Dermatological steroid creams

Skin graft or skin flap. Skin grafts or skin flaps are done after the scar tissue is removed. Skin grafts involve replacing or attaching skin to a part of the body that is missing skin. Skin grafts are performed by taking a piece of healthy skin from another area of the body (called the donor site) and attaching it to the needed area. Skin flaps are similar to skin grafts, where a part of the skin is taken from another area, but with the skin flaps, the skin that is retrieved has its own blood supply. The section of skin used includes the underlying blood vessels, fat, and muscles. Flaps may be used when the area that is missing the skin does not have a good supply of blood because of the location or because of damage to the vessels.

The most common side effect of topical corticosteroid use is skin atrophy. All topical steroids can induce atrophy, but higher potency steroids, occlusion, thinner skin, and older patient age increase the risk. The face, the backs of the hands, and intertriginous areas are particularly susceptible. Resolution often occurs after discontinuing use of these agents, but it may take months. Concurrent use of topical tretinoin (Retin-A) % may reduce the incidence of atrophy from chronic steroid applications. 30 Other side effects from topical steroids include permanent dermal atrophy, telangiectasia, and striae.

Many hormones and their structural and functional analogs are used as medication . The most commonly prescribed hormones are estrogens and progestogens (as methods of hormonal contraception and as HRT ), [12] thyroxine (as levothyroxine , for hypothyroidism ) and steroids (for autoimmune diseases and several respiratory disorders ). Insulin is used by many diabetics . Local preparations for use in otolaryngology often contain pharmacologic equivalents of adrenaline , while steroid and vitamin D creams are used extensively in dermatological practice.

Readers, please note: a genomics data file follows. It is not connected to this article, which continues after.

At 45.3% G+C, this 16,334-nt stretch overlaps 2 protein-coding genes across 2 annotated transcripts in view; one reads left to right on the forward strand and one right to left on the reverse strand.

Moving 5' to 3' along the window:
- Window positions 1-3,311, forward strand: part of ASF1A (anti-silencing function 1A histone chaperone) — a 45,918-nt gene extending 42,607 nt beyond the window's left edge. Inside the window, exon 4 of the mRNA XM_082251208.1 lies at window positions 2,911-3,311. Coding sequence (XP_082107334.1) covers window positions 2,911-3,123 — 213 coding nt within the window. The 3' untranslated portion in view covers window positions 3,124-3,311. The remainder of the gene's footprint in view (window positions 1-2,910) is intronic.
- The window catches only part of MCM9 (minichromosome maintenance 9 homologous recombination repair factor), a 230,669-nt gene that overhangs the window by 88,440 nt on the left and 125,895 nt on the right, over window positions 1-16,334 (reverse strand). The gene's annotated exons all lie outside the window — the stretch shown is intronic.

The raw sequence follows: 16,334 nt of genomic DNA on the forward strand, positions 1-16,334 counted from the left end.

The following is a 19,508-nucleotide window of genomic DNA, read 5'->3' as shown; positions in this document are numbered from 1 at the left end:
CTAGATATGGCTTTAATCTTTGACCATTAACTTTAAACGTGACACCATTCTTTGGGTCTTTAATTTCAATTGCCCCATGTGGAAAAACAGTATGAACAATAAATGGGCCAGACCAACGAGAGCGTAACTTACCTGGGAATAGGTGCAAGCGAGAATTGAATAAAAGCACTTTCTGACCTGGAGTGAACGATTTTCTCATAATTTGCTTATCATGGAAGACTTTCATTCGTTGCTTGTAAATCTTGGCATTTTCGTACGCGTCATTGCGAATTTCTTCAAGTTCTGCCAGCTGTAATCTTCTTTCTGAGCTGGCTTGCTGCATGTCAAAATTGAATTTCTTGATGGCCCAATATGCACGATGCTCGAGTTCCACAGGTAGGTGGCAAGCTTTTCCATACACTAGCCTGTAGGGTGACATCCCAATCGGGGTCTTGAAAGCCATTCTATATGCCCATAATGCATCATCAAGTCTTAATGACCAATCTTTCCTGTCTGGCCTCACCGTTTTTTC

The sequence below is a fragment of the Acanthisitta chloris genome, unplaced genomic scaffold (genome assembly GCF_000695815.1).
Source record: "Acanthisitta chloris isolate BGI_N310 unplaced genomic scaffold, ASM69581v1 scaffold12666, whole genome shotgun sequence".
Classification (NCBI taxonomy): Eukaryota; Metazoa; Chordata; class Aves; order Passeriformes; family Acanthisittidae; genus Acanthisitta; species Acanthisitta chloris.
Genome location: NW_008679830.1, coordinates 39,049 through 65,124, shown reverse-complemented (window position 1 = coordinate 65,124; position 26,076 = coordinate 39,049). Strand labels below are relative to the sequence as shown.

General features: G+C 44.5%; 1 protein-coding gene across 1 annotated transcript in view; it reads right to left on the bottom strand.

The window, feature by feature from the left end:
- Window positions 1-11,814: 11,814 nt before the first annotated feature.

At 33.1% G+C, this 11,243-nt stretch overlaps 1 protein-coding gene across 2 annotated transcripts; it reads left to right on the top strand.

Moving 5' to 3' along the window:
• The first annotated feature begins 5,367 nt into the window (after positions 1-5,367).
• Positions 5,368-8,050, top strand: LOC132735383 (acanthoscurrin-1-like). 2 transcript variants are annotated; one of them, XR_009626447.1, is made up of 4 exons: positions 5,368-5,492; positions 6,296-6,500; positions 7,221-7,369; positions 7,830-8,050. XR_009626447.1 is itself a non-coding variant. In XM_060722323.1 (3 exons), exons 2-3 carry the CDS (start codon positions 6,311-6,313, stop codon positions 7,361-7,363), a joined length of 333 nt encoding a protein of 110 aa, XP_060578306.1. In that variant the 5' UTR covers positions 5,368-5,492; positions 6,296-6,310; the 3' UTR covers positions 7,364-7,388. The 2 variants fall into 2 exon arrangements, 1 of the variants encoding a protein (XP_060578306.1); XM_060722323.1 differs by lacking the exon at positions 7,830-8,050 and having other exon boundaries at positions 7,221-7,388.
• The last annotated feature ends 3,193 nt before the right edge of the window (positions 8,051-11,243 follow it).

There is no cure at present for alopecia; treatment is currently aimed at helping hair regrowth, but it cannot stop the spread of hair loss. The first line of treatment for adults and teenagers is injection of corticosteroids into the bald spots, with the goal of suppressing the immune reaction causing hair loss. This is not used for children due to the pain involved. Regrowth can be seen in 4 to 8 weeks, and treatment is repeated every 4 to 6 weeks up to a maximum of 6 months. The application of steroid creams are ineffective. There has been some success with hair regrowth with topical applications of minoxidil and anthralin. There are newer agents being tried in clinical studies such as diphenylcyclopropenone and dinitrochlorobenzene, but are not yet commercially available.

Dermatological steroid creams

dermatological steroid creams

There is no cure at present for alopecia; treatment is currently aimed at helping hair regrowth, but it cannot stop the spread of hair loss. The first line of treatment for adults and teenagers is injection of corticosteroids into the bald spots, with the goal of suppressing the immune reaction causing hair loss. This is not used for children due to the pain involved. Regrowth can be seen in 4 to 8 weeks, and treatment is repeated every 4 to 6 weeks up to a maximum of 6 months. The application of steroid creams are ineffective. There has been some success with hair regrowth with topical applications of minoxidil and anthralin. There are newer agents being tried in clinical studies such as diphenylcyclopropenone and dinitrochlorobenzene, but are not yet commercially available.

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